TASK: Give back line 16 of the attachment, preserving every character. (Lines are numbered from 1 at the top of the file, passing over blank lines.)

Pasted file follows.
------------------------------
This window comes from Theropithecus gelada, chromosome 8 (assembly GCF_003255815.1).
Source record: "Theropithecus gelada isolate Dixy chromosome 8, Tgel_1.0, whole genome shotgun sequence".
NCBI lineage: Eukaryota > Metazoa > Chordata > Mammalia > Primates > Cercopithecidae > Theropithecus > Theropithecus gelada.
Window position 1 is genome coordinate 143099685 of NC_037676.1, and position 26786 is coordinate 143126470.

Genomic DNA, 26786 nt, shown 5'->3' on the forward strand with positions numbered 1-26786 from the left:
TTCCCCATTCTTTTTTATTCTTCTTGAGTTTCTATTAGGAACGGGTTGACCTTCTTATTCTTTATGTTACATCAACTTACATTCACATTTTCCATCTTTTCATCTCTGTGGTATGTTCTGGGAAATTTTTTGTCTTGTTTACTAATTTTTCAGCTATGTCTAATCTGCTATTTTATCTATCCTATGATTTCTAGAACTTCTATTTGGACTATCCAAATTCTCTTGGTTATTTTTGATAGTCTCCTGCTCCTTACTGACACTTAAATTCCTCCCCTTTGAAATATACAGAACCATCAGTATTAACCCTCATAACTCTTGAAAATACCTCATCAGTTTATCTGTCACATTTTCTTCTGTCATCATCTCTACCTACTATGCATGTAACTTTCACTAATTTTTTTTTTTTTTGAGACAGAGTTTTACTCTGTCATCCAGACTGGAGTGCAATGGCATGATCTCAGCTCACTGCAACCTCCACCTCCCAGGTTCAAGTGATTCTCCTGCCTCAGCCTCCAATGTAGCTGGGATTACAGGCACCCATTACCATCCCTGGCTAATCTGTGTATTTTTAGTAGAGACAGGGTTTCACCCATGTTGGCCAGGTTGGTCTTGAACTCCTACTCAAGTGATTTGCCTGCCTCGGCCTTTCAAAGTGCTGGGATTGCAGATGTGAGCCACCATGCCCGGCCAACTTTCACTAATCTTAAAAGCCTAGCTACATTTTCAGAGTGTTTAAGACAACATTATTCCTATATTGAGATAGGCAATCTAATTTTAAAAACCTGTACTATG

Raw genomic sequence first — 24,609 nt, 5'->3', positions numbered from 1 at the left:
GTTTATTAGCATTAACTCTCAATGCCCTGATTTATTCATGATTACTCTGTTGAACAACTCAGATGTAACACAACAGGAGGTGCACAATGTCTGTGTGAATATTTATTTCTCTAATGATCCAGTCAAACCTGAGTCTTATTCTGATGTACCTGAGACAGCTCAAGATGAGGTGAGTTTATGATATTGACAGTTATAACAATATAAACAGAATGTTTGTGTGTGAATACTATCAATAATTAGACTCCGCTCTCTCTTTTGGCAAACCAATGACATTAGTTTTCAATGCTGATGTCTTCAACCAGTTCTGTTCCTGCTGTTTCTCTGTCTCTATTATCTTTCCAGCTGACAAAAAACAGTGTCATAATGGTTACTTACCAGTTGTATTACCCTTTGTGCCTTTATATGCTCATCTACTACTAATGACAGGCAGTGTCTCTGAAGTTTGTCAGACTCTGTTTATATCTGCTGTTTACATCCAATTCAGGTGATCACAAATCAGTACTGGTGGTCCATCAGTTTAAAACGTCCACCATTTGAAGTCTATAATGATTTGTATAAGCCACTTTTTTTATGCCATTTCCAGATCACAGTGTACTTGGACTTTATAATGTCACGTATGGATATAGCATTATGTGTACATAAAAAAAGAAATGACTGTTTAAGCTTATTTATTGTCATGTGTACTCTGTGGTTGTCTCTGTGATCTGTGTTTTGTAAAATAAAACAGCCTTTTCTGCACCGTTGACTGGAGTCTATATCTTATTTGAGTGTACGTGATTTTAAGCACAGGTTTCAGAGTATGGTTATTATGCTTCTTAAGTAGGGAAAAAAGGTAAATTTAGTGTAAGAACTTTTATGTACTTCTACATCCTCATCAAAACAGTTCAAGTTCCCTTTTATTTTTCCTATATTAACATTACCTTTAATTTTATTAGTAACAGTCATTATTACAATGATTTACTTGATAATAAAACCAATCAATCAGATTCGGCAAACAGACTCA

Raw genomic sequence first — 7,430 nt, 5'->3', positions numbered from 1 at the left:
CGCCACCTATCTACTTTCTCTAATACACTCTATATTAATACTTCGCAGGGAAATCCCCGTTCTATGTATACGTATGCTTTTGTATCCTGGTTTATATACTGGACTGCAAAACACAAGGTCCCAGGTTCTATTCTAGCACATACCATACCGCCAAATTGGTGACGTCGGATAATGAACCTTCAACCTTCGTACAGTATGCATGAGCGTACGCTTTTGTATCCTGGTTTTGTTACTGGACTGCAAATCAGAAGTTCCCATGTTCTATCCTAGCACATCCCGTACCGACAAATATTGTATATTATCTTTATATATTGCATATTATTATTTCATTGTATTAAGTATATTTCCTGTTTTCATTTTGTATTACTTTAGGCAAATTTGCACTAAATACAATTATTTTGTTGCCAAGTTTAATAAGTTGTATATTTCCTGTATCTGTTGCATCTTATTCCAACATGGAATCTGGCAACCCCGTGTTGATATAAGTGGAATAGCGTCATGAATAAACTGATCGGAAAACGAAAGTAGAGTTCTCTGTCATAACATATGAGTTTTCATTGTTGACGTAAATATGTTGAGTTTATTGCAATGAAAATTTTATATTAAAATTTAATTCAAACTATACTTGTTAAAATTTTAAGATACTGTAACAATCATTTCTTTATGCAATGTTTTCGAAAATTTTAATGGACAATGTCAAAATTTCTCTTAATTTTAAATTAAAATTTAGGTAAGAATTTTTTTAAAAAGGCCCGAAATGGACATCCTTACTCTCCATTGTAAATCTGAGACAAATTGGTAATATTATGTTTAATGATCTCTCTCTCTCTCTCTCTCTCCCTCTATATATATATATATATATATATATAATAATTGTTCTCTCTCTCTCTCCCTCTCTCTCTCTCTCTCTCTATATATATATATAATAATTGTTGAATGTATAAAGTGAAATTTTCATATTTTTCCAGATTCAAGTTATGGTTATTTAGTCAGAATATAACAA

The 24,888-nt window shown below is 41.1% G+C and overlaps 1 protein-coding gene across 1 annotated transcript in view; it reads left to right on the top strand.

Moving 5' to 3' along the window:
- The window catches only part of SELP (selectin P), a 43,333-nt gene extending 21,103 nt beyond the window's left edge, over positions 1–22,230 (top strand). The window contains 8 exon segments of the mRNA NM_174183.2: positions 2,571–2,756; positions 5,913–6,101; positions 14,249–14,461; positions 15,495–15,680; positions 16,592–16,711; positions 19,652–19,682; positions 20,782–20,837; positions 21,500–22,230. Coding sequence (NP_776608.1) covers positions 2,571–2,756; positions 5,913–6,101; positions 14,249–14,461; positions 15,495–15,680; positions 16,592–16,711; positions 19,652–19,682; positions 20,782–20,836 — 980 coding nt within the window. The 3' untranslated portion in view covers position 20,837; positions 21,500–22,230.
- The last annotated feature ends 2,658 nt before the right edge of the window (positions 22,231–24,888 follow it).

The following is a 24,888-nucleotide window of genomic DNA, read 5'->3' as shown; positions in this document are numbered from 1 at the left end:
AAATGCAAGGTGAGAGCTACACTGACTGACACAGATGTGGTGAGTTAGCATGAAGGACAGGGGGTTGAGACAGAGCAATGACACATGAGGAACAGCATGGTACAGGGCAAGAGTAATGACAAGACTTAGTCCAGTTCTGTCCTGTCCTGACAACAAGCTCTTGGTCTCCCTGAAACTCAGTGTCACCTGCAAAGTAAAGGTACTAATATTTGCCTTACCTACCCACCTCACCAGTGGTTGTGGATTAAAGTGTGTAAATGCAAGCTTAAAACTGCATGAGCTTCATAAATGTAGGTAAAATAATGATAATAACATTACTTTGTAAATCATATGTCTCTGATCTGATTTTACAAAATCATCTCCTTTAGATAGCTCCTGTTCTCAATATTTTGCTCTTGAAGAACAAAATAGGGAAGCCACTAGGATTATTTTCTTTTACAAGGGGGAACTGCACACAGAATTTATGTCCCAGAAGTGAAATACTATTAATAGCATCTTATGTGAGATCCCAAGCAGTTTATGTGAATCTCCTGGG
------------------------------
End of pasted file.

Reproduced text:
AAATGCAAGGTGAGAGCTACACTGACTGACACAGATGTGGTGAGTTAGCATGAAGGACAGGGGGTTGAGACAGAGCAATGACACATGAGGAACAGCATGGTACAGGGCAAGAGTAATGACAAGACTTAGTCCAGTTCTGTCCTGTCCTGACAACAAGCTCTTGGTCTCCCTGAAACTCAGTGTCACCTGCAAAGTAAAGGTACTAATATTTGCCTTACCTACCCACCTCACCAGTGGTTGTGGATTAAAGTGTGTAAATGCAAGCTTAAAACTGCATGAGCTTCATAAATGTAGGTAAAATAATGATAATAACATTACTTTGTAAATCATATGTCTCTGATCTGATTTTACAAAATCATCTCCTTTAGATAGCTCCTGTTCTCAATATTTTGCTCTTGAAGAACAAAATAGGGAAGCCACTAGGATTATTTTCTTTTACAAGGGGGAACTGCACACAGAATTTATGTCCCAGAAGTGAAATACTATTAATAGCATCTTATGTGAGATCCCAAGCAGTTTATGTGAATCTCCTGGG